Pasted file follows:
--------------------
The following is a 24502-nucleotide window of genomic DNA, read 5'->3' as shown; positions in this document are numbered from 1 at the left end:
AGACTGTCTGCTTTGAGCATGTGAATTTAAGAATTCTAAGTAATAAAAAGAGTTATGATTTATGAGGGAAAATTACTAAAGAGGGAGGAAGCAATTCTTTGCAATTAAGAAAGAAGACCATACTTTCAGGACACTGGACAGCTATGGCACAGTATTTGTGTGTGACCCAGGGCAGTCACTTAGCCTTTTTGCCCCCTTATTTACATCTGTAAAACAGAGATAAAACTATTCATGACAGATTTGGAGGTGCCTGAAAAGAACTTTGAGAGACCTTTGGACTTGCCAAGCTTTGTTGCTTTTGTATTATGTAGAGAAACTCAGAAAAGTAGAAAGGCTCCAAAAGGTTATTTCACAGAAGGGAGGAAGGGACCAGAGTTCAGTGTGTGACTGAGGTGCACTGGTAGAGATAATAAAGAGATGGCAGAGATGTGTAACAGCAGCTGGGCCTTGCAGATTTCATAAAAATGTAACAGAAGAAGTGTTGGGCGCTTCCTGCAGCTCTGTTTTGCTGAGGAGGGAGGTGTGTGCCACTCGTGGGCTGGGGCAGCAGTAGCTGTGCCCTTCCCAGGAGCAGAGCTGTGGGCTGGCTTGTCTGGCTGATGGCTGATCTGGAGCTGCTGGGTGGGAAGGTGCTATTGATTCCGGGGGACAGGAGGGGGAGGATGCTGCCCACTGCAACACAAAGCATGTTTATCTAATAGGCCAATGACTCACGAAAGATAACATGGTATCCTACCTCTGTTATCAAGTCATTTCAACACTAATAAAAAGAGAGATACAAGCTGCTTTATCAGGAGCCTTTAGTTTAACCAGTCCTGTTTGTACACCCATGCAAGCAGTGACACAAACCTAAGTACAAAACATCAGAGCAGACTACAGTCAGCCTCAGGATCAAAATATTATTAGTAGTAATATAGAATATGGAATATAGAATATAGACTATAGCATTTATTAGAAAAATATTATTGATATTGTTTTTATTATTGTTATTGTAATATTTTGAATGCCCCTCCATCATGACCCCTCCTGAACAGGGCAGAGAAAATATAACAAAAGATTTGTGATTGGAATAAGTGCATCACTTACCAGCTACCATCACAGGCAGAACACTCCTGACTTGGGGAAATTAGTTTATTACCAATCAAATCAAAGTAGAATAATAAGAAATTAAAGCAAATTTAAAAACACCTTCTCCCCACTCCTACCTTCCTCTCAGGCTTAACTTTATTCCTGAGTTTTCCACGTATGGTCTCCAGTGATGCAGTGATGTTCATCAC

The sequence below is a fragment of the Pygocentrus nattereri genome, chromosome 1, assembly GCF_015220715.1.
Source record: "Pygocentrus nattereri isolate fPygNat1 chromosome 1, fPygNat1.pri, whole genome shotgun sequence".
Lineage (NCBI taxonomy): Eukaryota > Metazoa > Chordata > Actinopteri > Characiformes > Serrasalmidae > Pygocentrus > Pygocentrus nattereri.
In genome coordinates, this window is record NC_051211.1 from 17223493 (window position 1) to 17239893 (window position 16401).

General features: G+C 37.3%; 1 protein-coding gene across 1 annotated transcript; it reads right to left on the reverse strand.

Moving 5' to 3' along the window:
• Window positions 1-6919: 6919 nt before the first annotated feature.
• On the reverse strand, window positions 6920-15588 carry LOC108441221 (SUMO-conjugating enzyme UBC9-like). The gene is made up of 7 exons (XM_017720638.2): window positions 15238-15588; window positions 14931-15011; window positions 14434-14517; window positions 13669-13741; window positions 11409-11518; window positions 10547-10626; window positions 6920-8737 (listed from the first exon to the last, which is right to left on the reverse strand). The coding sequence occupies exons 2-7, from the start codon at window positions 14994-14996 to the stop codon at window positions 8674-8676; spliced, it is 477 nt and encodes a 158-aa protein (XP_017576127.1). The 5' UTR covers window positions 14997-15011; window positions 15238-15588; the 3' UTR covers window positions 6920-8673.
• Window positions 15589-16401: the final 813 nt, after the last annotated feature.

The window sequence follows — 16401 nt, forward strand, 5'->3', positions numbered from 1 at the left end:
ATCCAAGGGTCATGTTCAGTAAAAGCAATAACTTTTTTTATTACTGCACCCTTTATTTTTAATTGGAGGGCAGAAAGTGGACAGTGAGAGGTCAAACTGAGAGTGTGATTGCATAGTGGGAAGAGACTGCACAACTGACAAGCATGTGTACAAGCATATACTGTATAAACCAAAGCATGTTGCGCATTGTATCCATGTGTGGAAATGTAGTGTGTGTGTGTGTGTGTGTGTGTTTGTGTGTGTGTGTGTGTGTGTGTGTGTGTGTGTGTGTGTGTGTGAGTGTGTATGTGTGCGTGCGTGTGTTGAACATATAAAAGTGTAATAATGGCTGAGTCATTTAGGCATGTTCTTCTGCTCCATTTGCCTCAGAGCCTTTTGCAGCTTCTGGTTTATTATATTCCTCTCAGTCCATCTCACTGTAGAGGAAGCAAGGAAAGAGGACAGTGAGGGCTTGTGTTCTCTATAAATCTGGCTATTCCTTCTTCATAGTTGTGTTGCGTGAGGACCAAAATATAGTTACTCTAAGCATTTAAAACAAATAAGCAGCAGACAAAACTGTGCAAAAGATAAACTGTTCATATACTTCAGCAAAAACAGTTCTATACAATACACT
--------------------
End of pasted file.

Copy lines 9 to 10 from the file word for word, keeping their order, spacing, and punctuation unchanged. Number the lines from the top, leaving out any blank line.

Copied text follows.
• Window positions 1-6919: 6919 nt before the first annotated feature.
• On the reverse strand, window positions 6920-15588 carry LOC108441221 (SUMO-conjugating enzyme UBC9-like). The gene is made up of 7 exons (XM_017720638.2): window positions 15238-15588; window positions 14931-15011; window positions 14434-14517; window positions 13669-13741; window positions 11409-11518; window positions 10547-10626; window positions 6920-8737 (listed from the first exon to the last, which is right to left on the reverse strand). The coding sequence occupies exons 2-7, from the start codon at window positions 14994-14996 to the stop codon at window positions 8674-8676; spliced, it is 477 nt and encodes a 158-aa protein (XP_017576127.1). The 5' UTR covers window positions 14997-15011; window positions 15238-15588; the 3' UTR covers window positions 6920-8673.